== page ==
Alta Colina: A small confession, I had a friend or two who became employees for the day at Rhone Rangers. Given that having alternative viewpoints at events like this is incredibly valuable, I don’t feel bad about it. Of course, we’ve known the Alta Colina folks for some time now and the opportunity to say hello to Maggie in person is always nice. One of our new employees said that Alta Colina, the first spot we visited was his favorite of the entire day. Given that he continues to express his love for a Syrah/Grenache blend from down the street at Thomas Alexander, I wasn’t surprised. Oh and the big news…wait there’s big news with Alta Colina….but I don’t see it publicly yet. Same winemaker and team don’t worry, but this is exciting stuff for those of us who have known the folks behind the label for a while.
Ranchero Cellars: So I’ve talked to Amy before via email after hearing about Ranchero through her partnership with our “old” friend Anthony Yount, whom combine to produce a wine called Brouhaha. Amy’s focus is largely Carignane and she has said multiple times, publicly that the opportunity to pour at an event where people are excited about Carignane instead of her having to explain the mere existence of the grape, is a good thing. The wine was memorable and if you ever have the opportunity to run into Amy, she’s among the funniest winemakers I’ve come across. There was this during the seminar session:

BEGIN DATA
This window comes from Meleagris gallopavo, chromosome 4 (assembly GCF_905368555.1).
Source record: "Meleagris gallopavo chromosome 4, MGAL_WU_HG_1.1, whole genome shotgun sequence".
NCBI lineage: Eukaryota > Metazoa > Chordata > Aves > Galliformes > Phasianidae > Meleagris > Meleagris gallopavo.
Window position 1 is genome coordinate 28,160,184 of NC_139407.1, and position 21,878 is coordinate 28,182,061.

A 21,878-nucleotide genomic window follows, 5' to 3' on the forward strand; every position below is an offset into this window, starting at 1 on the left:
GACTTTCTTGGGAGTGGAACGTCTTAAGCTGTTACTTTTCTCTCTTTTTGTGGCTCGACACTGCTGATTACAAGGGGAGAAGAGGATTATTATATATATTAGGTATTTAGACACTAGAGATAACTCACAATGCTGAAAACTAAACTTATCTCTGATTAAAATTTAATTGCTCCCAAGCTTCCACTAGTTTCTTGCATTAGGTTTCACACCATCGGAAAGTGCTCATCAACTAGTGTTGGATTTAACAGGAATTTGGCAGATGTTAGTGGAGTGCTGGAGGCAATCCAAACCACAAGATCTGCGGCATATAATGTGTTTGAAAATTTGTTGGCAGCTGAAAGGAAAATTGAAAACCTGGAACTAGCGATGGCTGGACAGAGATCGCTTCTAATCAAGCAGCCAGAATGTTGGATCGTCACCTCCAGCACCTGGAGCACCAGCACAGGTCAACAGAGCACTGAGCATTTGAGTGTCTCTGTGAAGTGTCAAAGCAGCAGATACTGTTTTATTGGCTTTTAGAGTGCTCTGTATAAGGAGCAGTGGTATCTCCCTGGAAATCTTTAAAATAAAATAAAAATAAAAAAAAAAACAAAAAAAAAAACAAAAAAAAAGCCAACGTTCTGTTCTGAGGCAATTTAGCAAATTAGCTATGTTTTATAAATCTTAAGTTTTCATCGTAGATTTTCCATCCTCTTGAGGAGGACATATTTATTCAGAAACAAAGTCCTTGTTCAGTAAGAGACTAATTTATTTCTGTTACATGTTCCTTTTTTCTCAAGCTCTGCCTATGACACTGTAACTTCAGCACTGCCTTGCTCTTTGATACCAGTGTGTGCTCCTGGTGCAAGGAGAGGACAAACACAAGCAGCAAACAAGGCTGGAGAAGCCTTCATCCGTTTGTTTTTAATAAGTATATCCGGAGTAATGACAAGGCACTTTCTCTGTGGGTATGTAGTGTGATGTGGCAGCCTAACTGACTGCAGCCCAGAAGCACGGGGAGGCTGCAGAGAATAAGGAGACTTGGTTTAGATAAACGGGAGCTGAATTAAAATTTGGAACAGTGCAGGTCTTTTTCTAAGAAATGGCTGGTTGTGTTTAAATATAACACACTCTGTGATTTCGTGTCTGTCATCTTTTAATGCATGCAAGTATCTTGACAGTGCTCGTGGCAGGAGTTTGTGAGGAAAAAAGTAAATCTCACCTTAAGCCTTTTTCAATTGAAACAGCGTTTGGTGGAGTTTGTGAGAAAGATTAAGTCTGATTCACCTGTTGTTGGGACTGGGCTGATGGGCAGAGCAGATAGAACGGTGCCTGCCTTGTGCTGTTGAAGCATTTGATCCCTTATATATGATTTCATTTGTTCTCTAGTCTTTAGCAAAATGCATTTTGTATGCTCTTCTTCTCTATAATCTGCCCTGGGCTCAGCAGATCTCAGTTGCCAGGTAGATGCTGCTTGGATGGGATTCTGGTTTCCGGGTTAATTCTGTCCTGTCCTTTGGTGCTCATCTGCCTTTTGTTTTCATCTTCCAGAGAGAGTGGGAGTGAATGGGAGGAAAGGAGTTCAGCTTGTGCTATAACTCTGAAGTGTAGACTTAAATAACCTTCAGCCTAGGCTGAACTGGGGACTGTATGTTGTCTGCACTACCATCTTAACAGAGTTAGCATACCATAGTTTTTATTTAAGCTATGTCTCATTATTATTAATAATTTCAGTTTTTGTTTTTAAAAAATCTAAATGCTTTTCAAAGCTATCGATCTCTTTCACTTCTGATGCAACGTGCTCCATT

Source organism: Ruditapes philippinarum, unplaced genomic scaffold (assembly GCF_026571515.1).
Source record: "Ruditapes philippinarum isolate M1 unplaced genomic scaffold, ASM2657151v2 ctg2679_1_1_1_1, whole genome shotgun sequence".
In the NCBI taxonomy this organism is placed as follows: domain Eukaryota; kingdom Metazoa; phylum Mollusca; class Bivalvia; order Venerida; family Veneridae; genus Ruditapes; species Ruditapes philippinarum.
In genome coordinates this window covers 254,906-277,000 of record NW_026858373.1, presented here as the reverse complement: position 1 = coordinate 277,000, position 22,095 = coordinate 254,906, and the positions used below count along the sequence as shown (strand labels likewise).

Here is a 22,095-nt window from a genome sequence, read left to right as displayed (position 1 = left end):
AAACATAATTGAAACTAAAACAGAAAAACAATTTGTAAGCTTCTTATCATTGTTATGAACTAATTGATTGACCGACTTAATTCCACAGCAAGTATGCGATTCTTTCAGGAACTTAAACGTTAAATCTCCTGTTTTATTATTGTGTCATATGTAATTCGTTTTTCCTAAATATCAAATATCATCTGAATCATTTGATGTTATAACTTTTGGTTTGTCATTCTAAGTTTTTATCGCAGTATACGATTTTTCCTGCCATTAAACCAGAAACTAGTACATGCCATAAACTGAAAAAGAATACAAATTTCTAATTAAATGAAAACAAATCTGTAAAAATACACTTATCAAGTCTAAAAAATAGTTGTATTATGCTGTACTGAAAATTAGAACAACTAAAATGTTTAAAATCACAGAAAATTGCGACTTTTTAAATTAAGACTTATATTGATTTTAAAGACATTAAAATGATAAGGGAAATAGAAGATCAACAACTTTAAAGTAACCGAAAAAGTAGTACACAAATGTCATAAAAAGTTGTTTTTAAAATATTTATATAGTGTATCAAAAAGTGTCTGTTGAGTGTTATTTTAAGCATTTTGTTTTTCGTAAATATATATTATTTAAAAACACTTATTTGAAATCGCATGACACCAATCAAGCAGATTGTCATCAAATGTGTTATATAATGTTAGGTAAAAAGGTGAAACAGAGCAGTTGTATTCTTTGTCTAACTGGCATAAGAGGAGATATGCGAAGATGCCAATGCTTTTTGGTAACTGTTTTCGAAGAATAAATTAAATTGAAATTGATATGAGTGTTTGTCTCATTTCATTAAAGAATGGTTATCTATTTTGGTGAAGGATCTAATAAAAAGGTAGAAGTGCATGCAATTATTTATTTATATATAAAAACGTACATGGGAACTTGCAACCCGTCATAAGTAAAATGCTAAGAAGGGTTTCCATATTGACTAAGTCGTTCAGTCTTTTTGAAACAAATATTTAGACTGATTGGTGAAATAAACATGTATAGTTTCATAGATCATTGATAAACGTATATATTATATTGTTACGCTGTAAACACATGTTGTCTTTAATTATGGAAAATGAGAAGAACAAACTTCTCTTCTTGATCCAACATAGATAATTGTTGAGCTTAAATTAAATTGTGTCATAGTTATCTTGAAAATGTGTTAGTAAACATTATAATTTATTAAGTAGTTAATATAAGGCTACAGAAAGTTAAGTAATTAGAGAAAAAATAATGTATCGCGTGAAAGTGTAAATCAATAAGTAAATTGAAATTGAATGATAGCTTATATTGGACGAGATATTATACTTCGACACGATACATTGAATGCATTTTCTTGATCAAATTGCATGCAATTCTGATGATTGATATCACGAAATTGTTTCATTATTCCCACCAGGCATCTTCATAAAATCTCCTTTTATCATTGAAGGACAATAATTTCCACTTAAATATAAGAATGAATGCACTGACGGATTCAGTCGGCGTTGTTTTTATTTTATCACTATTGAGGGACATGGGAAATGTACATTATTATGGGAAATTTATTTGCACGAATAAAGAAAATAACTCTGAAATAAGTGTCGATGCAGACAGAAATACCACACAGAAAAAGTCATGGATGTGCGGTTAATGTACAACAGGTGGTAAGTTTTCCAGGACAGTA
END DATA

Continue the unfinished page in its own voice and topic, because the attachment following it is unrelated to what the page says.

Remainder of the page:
The Washington Folks: Ok, so here’s the thing…..I was really, really excited to see some Washington faces in the room. Increasingly, Syrah is coming into its own in the Northwest both in Washington, as well as the warmer environments in Oregon (see my post about Del Rio Vineyards). While Skyler from Press Wine Sales knows his stuff and I’ll gladly sit down with him to look over the wines from the 3 vineyards that he represents, it was disappointing to not have anyone from the wineries at the event. I think it also speaks to a clear point of focus for the Rhone Rangers organization itself in the coming years, raising awareness in growing regions that currently are not represented well enough. Oregon and especially Washington are clearly targets to start while even Temecula, Arizona and other non standard regions should be marketed to as well.